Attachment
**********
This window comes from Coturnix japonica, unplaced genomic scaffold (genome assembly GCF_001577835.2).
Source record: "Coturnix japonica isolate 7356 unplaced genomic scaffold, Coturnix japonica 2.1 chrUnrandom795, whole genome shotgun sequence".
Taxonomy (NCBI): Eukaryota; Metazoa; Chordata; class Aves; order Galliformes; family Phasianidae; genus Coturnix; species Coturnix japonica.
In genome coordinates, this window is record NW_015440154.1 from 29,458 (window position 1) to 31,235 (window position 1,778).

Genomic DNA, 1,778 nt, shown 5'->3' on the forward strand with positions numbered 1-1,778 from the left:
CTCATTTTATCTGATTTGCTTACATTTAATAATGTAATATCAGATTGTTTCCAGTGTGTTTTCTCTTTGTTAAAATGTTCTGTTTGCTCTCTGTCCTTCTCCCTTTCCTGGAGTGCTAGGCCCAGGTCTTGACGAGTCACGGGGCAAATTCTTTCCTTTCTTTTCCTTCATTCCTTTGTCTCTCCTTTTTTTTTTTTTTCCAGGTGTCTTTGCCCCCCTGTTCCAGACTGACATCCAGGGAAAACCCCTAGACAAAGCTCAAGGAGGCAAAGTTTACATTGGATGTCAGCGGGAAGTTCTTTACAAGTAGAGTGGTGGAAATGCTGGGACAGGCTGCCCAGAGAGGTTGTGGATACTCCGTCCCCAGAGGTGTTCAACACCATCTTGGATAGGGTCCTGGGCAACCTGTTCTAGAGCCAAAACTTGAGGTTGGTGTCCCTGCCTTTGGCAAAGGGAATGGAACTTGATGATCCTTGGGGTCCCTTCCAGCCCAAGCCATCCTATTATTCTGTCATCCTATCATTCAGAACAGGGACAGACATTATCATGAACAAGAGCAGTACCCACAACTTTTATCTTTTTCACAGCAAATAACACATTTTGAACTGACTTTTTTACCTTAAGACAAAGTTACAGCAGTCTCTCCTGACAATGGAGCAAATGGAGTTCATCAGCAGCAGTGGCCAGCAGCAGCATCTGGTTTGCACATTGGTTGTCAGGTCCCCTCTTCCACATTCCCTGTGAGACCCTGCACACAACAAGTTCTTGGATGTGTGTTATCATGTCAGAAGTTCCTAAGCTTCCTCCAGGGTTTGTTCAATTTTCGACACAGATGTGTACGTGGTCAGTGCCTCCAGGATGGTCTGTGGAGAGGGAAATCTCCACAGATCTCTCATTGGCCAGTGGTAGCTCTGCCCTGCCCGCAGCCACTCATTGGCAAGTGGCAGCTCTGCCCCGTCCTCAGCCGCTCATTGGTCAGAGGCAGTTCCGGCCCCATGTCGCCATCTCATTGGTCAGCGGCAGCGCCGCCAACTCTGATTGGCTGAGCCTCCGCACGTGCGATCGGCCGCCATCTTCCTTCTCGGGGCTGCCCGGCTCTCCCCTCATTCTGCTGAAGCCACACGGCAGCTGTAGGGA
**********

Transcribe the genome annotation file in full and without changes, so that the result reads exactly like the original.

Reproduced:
This window comes from Coturnix japonica, unplaced genomic scaffold (genome assembly GCF_001577835.2).
Source record: "Coturnix japonica isolate 7356 unplaced genomic scaffold, Coturnix japonica 2.1 chrUnrandom795, whole genome shotgun sequence".
Taxonomy (NCBI): Eukaryota; Metazoa; Chordata; class Aves; order Galliformes; family Phasianidae; genus Coturnix; species Coturnix japonica.
In genome coordinates, this window is record NW_015440154.1 from 29,458 (window position 1) to 31,235 (window position 1,778).

Genomic DNA, 1,778 nt, shown 5'->3' on the forward strand with positions numbered 1-1,778 from the left:
CTCATTTTATCTGATTTGCTTACATTTAATAATGTAATATCAGATTGTTTCCAGTGTGTTTTCTCTTTGTTAAAATGTTCTGTTTGCTCTCTGTCCTTCTCCCTTTCCTGGAGTGCTAGGCCCAGGTCTTGACGAGTCACGGGGCAAATTCTTTCCTTTCTTTTCCTTCATTCCTTTGTCTCTCCTTTTTTTTTTTTTTCCAGGTGTCTTTGCCCCCCTGTTCCAGACTGACATCCAGGGAAAACCCCTAGACAAAGCTCAAGGAGGCAAAGTTTACATTGGATGTCAGCGGGAAGTTCTTTACAAGTAGAGTGGTGGAAATGCTGGGACAGGCTGCCCAGAGAGGTTGTGGATACTCCGTCCCCAGAGGTGTTCAACACCATCTTGGATAGGGTCCTGGGCAACCTGTTCTAGAGCCAAAACTTGAGGTTGGTGTCCCTGCCTTTGGCAAAGGGAATGGAACTTGATGATCCTTGGGGTCCCTTCCAGCCCAAGCCATCCTATTATTCTGTCATCCTATCATTCAGAACAGGGACAGACATTATCATGAACAAGAGCAGTACCCACAACTTTTATCTTTTTCACAGCAAATAACACATTTTGAACTGACTTTTTTACCTTAAGACAAAGTTACAGCAGTCTCTCCTGACAATGGAGCAAATGGAGTTCATCAGCAGCAGTGGCCAGCAGCAGCATCTGGTTTGCACATTGGTTGTCAGGTCCCCTCTTCCACATTCCCTGTGAGACCCTGCACACAACAAGTTCTTGGATGTGTGTTATCATGTCAGAAGTTCCTAAGCTTCCTCCAGGGTTTGTTCAATTTTCGACACAGATGTGTACGTGGTCAGTGCCTCCAGGATGGTCTGTGGAGAGGGAAATCTCCACAGATCTCTCATTGGCCAGTGGTAGCTCTGCCCTGCCCGCAGCCACTCATTGGCAAGTGGCAGCTCTGCCCCGTCCTCAGCCGCTCATTGGTCAGAGGCAGTTCCGGCCCCATGTCGCCATCTCATTGGTCAGCGGCAGCGCCGCCAACTCTGATTGGCTGAGCCTCCGCACGTGCGATCGGCCGCCATCTTCCTTCTCGGGGCTGCCCGGCTCTCCCCTCATTCTGCTGAAGCCACACGGCAGCTGTAGGGA